The message was warmly welcomed by Chairperson of the African Union Commission Moussa Faki Mahamat. The African Union looks forward to “resetting the strategic AU-USA partnership,” he said.
 Biden’s tone was a major departure from that of the previous administration, which framed its Africa policy within the context of U.S. competition with China or as a theater for fighting violent extremism.
 On his first day in office, Biden repealed the Trump administration’s ban on travelers from Muslim-majority and African countries, including Libya, Somalia, Eritrea, Nigeria, Sudan and Tanzania.
 “Just the very fact that Biden did it [addressed the African Union] changes the tone immeasurably from the previous administration,” said Michael Shurkin, a senior political scientist focusing on Africa at the RAND Corporation told the Voice of America.
 “By focusing on Africa for Africa’s sake, Africans for Africans’ sake, that’s actually a far more effective way to compete with the Chinese,” he added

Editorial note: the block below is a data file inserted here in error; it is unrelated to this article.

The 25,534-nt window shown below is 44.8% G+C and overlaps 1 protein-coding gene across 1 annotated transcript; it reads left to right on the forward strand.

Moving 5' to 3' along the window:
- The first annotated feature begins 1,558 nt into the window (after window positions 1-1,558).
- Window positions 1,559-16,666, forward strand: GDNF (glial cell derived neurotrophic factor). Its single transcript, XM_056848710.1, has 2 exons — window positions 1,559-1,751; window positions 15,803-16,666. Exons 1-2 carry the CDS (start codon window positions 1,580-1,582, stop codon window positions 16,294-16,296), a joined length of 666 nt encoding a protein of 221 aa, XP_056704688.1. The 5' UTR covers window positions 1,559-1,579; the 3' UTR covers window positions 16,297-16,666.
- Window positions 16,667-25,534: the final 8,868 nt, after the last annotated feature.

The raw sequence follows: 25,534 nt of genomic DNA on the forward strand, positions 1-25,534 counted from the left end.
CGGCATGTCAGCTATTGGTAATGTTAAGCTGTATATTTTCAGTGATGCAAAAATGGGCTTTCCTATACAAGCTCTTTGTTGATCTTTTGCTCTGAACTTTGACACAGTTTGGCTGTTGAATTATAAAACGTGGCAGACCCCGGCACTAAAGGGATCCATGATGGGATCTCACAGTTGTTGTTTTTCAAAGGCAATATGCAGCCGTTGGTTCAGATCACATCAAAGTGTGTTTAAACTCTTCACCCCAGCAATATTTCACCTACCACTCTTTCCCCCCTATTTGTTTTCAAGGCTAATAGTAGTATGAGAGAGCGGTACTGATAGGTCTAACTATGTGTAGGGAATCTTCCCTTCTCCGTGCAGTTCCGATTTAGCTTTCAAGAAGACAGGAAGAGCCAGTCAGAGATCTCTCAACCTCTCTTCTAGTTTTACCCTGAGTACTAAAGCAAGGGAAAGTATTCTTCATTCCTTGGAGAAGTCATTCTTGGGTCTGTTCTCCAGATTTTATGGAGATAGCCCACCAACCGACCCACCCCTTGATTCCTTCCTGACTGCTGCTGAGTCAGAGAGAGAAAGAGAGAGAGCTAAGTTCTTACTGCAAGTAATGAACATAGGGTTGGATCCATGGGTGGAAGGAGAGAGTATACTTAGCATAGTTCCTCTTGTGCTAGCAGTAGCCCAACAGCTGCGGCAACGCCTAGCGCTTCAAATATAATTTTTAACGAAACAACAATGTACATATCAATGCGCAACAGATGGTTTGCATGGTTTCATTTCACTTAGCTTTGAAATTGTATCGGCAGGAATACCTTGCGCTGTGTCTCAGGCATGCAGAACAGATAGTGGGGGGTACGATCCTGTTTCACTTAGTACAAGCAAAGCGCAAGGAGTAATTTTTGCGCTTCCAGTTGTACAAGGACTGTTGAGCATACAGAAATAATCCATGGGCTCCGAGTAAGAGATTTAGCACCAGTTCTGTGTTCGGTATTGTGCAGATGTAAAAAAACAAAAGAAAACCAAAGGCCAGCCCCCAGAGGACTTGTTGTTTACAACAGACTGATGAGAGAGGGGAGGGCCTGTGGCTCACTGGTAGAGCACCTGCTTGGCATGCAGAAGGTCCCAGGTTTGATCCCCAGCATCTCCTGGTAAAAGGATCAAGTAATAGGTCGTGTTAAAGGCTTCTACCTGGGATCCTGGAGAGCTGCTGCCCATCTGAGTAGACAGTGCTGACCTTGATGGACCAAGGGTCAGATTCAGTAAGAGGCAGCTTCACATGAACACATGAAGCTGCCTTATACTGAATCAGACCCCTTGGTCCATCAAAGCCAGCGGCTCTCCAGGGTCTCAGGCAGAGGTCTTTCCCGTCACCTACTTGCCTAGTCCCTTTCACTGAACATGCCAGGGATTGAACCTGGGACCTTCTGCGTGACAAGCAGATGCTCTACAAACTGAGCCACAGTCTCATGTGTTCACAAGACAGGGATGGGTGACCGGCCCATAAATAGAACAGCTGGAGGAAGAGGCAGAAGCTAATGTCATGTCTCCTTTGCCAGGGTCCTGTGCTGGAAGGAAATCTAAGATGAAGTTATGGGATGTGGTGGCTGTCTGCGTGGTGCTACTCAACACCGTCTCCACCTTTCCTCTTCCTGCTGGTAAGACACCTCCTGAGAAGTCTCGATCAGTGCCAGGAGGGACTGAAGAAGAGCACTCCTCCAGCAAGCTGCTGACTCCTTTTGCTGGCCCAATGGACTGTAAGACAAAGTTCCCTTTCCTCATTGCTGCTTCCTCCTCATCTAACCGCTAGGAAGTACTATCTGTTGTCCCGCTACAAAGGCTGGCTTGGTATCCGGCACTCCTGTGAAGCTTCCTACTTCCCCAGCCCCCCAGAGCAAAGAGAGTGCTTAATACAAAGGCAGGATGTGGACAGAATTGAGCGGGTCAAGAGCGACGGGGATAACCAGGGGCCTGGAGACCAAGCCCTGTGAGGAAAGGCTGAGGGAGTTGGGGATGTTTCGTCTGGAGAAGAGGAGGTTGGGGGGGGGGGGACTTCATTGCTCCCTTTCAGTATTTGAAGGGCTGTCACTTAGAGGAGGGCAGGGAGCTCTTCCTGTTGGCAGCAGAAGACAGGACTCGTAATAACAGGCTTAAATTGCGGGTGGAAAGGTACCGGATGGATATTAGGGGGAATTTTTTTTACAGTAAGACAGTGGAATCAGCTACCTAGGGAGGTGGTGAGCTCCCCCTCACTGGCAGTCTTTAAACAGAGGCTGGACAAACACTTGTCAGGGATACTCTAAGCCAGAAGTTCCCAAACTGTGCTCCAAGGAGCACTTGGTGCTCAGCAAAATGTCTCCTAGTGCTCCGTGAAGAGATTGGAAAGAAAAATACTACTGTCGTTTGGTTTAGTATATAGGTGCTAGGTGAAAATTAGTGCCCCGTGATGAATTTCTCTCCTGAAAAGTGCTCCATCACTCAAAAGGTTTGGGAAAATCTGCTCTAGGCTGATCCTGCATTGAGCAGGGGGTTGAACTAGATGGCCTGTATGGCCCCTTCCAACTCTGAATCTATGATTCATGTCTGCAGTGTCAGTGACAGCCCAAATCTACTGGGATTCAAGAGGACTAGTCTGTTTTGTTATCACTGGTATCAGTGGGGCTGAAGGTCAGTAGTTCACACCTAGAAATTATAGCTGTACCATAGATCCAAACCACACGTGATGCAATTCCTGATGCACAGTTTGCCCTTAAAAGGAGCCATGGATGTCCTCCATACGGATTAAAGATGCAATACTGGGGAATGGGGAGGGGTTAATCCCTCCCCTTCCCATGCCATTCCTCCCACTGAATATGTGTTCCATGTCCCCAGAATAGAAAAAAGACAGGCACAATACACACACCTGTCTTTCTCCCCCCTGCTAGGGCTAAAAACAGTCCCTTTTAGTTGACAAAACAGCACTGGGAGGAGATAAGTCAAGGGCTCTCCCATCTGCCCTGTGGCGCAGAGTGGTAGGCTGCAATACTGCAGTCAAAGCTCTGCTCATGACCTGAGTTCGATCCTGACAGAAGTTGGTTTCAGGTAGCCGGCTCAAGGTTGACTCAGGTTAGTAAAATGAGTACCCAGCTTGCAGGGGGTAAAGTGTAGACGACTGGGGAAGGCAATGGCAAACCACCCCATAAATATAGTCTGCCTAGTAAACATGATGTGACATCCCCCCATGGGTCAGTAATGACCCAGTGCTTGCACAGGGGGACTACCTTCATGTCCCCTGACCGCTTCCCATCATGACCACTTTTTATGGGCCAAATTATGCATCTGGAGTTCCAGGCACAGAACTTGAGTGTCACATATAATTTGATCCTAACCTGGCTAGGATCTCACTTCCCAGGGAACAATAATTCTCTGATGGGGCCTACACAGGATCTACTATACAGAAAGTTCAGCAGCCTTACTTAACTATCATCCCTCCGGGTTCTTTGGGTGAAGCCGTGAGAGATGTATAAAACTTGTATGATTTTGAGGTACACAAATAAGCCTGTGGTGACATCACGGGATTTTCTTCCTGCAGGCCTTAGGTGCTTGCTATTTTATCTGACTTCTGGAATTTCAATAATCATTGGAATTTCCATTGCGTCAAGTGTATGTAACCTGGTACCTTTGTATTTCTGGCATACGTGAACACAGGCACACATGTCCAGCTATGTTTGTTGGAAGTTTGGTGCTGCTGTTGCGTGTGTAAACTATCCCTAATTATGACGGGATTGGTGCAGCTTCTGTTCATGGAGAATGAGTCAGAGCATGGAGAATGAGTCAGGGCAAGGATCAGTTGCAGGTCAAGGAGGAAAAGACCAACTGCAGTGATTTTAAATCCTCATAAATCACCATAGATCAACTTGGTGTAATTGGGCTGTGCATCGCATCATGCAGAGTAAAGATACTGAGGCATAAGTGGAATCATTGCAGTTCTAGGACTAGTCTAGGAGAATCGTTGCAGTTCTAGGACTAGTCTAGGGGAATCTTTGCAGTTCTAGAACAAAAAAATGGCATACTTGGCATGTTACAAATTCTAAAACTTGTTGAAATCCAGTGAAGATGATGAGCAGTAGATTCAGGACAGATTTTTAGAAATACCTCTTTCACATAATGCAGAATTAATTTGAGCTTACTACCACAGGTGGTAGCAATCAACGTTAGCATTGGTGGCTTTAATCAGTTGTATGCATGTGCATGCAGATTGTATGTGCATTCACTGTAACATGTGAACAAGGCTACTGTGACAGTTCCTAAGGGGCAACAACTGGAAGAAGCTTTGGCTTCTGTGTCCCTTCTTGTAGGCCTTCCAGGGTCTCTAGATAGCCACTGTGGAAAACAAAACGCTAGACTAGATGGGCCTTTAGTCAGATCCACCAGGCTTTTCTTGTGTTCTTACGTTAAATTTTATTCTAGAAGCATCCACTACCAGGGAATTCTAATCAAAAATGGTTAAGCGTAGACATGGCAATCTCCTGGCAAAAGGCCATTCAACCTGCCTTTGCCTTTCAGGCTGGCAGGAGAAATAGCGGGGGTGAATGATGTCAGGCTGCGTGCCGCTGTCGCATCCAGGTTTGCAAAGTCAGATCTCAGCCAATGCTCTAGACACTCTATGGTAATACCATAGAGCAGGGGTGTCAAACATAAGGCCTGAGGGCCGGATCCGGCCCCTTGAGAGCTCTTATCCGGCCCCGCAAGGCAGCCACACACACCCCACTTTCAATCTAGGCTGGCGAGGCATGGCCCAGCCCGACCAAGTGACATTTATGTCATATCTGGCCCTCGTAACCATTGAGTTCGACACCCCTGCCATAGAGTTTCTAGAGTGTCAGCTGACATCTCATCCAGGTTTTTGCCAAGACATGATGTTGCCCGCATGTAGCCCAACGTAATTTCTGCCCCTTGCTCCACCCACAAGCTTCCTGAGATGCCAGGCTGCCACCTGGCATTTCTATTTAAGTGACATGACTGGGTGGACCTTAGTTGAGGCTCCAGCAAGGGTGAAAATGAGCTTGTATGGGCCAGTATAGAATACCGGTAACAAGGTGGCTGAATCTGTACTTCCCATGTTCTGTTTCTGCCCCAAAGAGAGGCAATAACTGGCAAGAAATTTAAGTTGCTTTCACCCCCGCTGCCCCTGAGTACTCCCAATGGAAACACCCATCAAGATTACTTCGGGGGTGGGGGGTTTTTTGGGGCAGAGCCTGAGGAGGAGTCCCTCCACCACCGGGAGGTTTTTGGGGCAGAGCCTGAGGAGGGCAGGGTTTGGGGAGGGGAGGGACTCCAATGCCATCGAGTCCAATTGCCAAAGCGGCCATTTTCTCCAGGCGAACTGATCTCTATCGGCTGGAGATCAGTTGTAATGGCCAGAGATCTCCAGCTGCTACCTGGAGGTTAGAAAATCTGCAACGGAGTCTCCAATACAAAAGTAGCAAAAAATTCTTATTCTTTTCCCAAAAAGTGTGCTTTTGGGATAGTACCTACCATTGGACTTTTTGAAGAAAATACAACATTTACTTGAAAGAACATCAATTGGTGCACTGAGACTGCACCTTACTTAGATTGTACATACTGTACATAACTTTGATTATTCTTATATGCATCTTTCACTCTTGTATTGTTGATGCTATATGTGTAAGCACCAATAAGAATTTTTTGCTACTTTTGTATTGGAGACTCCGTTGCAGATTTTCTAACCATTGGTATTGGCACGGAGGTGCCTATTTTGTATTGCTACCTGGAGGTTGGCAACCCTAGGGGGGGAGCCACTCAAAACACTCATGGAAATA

In January 2018, President Donald Trump was criticized for allegedly using a derogatory term in describing African nations.
 Last week, Secretary of State Antony J. Blinken spoke with Ethiopian Prime Minister Abiy Ahmed. He expressed his grave concern about the humanitarian crisis in the Tigray region and urged immediate, full, and unhindered humanitarian access to prevent further loss of life.
 The State Department is also reportedly considering action against President Yoweri Museveni of Uganda, a staunch U.S. military ally who recently won his sixth term through a bloody election.
 In other news, the Biden administration has ended the deadlock over the next head of the World Trade Organization by expressing its “strong support” for Nigeria’s ex-finance minister.
Ngozi Okonjo-Iweala was frontrunner for the role until the Trump administration last October said it wanted South Korea’s Yoo Myung-hee.  Ms Yoo has now withdrawn her candidacy. If confirmed, Dr Okonjo-Iweala would be the first woman and the first African to lead the WTO.